How to Read the Bible: A Guide to Scripture, Then and Now, by James L. Kugel – I actually saw this book recommended on Unreasonable Faith recently, so I decided to check it out. I have to say I definitely recommend it as well, regardless of what your own religious affiliation is. Kugel works his way through the Hebrew Bible/Old Testament, explaining how various stories were traditionally interpreted, how interpretations changed over time (including how Christians turned them into allegories of Jesus), and what modern biblical scholars think they might have originally meant. The author, as a practicing Jew, admits to having somewhat of a bias toward the traditional interpretations, but he presents the other viewpoints quite fairly and thoroughly. He concludes in the final chapter that modern scholarship essentially undermines the notion of the Bible, seeing it instead as a collection of unrelated stories that were eventually cobbled together. In Judaism, the basis of the religion is not merely scripture itself, but also the rabbinical interpretations of scripture, as seen in the idea that the Oral Torah is just as important as the written one. It’s somewhat different in Christianity, particularly with the rise of the Protestant desire to base their teachings entirely on scripture as written. Anyway, I found the book quite engaging and even-handed, and even amusing in spots.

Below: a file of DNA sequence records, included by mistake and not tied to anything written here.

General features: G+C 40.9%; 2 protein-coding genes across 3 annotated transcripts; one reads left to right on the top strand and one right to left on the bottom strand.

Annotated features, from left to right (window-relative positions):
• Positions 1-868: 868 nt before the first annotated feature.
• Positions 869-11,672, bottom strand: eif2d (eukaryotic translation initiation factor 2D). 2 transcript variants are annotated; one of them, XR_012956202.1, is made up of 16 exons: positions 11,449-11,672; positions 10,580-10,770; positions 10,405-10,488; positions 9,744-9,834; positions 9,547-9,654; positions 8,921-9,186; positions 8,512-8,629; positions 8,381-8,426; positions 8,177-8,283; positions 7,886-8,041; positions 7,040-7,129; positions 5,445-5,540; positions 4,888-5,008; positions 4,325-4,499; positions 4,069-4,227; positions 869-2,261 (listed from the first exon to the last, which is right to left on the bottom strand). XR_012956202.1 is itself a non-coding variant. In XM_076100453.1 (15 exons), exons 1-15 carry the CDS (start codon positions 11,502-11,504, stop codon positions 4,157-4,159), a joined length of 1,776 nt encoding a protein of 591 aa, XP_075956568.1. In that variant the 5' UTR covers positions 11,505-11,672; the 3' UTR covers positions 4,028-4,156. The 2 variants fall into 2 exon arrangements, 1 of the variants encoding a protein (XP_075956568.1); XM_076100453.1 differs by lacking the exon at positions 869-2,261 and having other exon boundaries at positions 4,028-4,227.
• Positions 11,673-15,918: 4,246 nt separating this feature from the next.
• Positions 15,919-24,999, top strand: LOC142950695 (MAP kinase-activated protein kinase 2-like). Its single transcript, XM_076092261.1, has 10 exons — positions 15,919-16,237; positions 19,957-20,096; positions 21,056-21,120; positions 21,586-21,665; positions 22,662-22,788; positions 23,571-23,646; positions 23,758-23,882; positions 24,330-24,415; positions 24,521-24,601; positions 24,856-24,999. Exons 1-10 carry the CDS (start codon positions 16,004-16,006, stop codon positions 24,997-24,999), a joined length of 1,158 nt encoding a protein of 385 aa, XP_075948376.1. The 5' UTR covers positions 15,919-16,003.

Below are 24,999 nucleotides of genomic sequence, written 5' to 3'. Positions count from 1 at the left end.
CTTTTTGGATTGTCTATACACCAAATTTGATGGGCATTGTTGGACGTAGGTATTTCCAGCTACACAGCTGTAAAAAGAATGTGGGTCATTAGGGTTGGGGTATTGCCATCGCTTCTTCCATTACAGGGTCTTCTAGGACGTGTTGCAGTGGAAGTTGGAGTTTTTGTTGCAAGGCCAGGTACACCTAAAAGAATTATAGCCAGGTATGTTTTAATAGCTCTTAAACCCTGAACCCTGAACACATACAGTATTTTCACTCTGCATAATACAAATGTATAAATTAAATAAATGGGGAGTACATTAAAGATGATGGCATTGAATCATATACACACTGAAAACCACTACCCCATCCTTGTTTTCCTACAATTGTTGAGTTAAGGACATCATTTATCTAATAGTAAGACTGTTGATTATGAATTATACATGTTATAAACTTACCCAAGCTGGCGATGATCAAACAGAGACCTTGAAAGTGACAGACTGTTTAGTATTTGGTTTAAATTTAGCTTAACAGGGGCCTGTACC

One thing Kugel mentions is that, while much of modern biblical scholarship was initially the work of believers who wanted to get down to the purest form of their holy book, it’s difficult to really get into such studies without taking a largely secular view. Even with this knowledge, however, a lot of them still retain their faith. And why not? If your faith is shaken by the concept that the book of Isaiah could have more than one author, was it really all that strong to begin with? Yet it seems like many pastors, especially of the more fundamentalist forms of Christianity, learned these things in seminary but refuse to tell them to their congregations, which strikes me as a rather elitist attitude. “Sure, I can be aware that the Bible isn’t 100% accurate and still believe in God, but I don’t think you can handle it!” This is a topic Bart Ehrman talks about in another book I read recently, Jesus, Interrupted. Beth, who thinks it’s funny to make me listen to and watch annoying stuff, will often turn the car radio to the Calvary Chapel radio station, and it’s amazing how indignant some of the pastors will get over the idea that the Bible might not be literally true. One of them insisted that Isaiah must have only had one author, because Jesus spoke as if it did, and how can we say we know more than Jesus? If you asked one of these preachers how they know Jesus is divine, though, they’ll likely point to the Old Testament prophets, including Isaiah. So if it turns out there was some forgery involved in that book, where does that leave them? Going around in circles, I suppose. Also, I’ve come to find that the idea of sola scriptura is rather hypocritical anyway. If the Bible is their guidebook for everything, why does it seem like the main concerns of the modern fundamentalist movement are abortion, drugs, and gay marriage? Where does it address any of these things in the Bible? Oh, sure, you can pull out some verses and say that’s what they mean, but that’s due to how their forbears interpreted those verses. So even people who SAY they take the Bible literally generally don’t. A lot of them haven’t even read it, which makes me wonder how they know their religious leaders aren’t just inventing stuff that isn’t really in there.